Motivation to Exercise


Motivation to exercise our dogs can come in many forms. We got chatting to the members of Teesdale Flyball Club to find out what keeps them coming back for more flyball exercise.

Training Run at Teesdale Flyball Club

I think we’re all agreed exercise is good for us and our dogs. In fact, it is vital for our canine companions to receive physical exercise to stay in good health. Activities and games that exercise our dogs mentally as well as physically are just as important. Whilst we also know that exercise keeps their behaviour in check. A bored dog quickly becomes a badly behaved dog, displaying unwanted behaviours such as barking, aggression, anxiety and hyperactivity. I had the good fortune, a few months ago, to attend a training session of the Teesdale Flyball Club to chat to their members about winter exercise. Just as interesting though, were the varied motivations for the members to involve their dogs in this vigorous exercise.


Exercise that fulfils purpose or brings reward is great for building confidence in a dog of nervous disposition. Wendy’s sheep dog Izzy was a young nervous dog when she began flyball in 2016. Wendy explained that Izzy was very nervous around people and certainly Izzy did seem to retain a little wariness when I, a stranger, approached her. However, regular sessions at the flyball club had really built her confidence. She seemed comfortable around the other members and dogs that were familiar to her. When it came to the flyball course itself, Izzy was self-assured and skilled.

The sheer act of releasing tension and expending excess energy can be a great steadying influence on high energy dogs who tend towards hyperactivity. Border Collies, for example, are particularly good at high octane activities like flyball thanks to their extremely high energy levels. The breed are really designed to be working all day not kept as a family pet. However, if someone makes the decision to keep a Border Collie as a family pet, they would do well to seek out a local flyball club as a release for their dog’s energy.┬áSam had three dogs at the club with her: Alfie and Otis, two Border Collie/Springer Spaniel crosses, and Bea, a Border Collie. All three had boundless enthusiasm and energy, tearing up and down the flyball course repeatedly. She said that the flyball sessions were essential for her dogs, to tire them out and calm them down.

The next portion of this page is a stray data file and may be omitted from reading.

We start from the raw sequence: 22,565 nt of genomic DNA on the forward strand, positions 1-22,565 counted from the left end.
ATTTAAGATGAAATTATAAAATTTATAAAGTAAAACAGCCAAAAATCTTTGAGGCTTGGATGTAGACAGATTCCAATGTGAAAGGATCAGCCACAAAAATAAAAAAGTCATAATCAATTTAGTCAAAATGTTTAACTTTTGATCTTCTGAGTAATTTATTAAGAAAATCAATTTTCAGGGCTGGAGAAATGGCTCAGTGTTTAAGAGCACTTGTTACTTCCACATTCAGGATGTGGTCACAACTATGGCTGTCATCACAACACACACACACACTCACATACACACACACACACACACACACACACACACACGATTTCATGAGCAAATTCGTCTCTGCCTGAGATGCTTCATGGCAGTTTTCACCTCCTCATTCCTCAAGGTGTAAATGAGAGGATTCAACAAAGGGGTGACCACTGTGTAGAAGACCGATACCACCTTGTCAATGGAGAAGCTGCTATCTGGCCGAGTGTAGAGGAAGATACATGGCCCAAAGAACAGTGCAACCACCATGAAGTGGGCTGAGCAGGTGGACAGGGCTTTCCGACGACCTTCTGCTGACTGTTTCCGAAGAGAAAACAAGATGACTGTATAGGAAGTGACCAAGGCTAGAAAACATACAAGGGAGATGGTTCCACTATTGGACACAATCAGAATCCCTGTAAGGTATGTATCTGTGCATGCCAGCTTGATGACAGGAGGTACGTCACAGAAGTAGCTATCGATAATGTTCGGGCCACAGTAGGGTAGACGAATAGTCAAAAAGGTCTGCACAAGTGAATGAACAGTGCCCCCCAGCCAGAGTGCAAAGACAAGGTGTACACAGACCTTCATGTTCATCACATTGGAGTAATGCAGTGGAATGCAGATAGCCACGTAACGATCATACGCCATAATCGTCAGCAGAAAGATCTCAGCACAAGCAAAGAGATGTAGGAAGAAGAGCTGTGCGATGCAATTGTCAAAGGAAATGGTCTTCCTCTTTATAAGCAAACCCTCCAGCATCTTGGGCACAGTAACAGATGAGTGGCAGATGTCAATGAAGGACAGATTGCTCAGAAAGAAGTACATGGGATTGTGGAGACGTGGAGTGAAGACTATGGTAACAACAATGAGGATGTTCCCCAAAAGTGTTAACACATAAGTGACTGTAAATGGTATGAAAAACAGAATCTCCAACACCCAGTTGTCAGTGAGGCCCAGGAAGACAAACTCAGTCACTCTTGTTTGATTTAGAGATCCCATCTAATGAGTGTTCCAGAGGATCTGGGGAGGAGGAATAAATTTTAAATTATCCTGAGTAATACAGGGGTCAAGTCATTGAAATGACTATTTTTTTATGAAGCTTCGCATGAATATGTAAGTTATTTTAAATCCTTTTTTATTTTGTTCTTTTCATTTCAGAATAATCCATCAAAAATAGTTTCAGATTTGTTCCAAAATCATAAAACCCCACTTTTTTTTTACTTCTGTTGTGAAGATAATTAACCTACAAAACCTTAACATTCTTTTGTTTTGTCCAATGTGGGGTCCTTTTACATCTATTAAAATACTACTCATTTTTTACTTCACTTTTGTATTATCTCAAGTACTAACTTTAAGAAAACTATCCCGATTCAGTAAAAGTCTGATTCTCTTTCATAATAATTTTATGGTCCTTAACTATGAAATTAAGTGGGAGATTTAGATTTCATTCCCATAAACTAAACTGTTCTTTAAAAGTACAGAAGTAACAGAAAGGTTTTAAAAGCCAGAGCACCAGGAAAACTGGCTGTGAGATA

It might seem obvious, but combating restlessness, hyperactivity or other behavioural problems with structured activity is a great motivation to exercise.

Physical exercise

At the club, I witnessed dogs of all shapes and sizes flying up and down the flyball course. Lola, a big Irish Terrier, and Lexie, a small Staffordshire Bull Terrier, were two such extremes. Both with terrier instincts and high energy, they desperately need the physical exercise that flyball provides. Simply keeping a dog in shape is the prime motivation to exercise. Regulating exercise and food intake alongside each other is vital of course. This is when feeding to condition is important. Monitoring a dog’s physical condition and adjusting their food intake accordingly should prevent them from becoming under or overweight.

Mental exercise

Many dogs have instinctive skills depending on their historical uses. Dogs bred for pulling sleds love nothing more than to utilise those skills, such as in bike joring or canicross activities. Similarly, dogs bred to retrieve benefit hugely from games that exercise those natural instincts. Flyball, with its hurdles and ball retrieval, exercises a lot of natural canine skills. Willow, the Cocker Spaniel, and Alfie and Otis, with their Springer parentage, thrived on the exercise they received. It clearly brought out their best spaniel skills.

Stimulating a dog’s mental aptitude is another great motivation to exercise. It’s a great idea to introduce games into your dog’s exercise regime that reflect their natural uses and develop this intelligence, such as hunting and retrieval games for gundogs and terriers.

Any dog that is exercising sufficiently should have a diet that fills their energy reserves back up and provides all the nutrition they need to maintain peak condition. Gilbertson & Page recommend feeding to condition with one of their foods that caters to your dog’s particular needs. Owners of working dogs might like to check out the Dr John range, designed to keep them going all day long whilst protecting their hardworking bodies.

With many thanks to the members of Teesdale Flyball Club.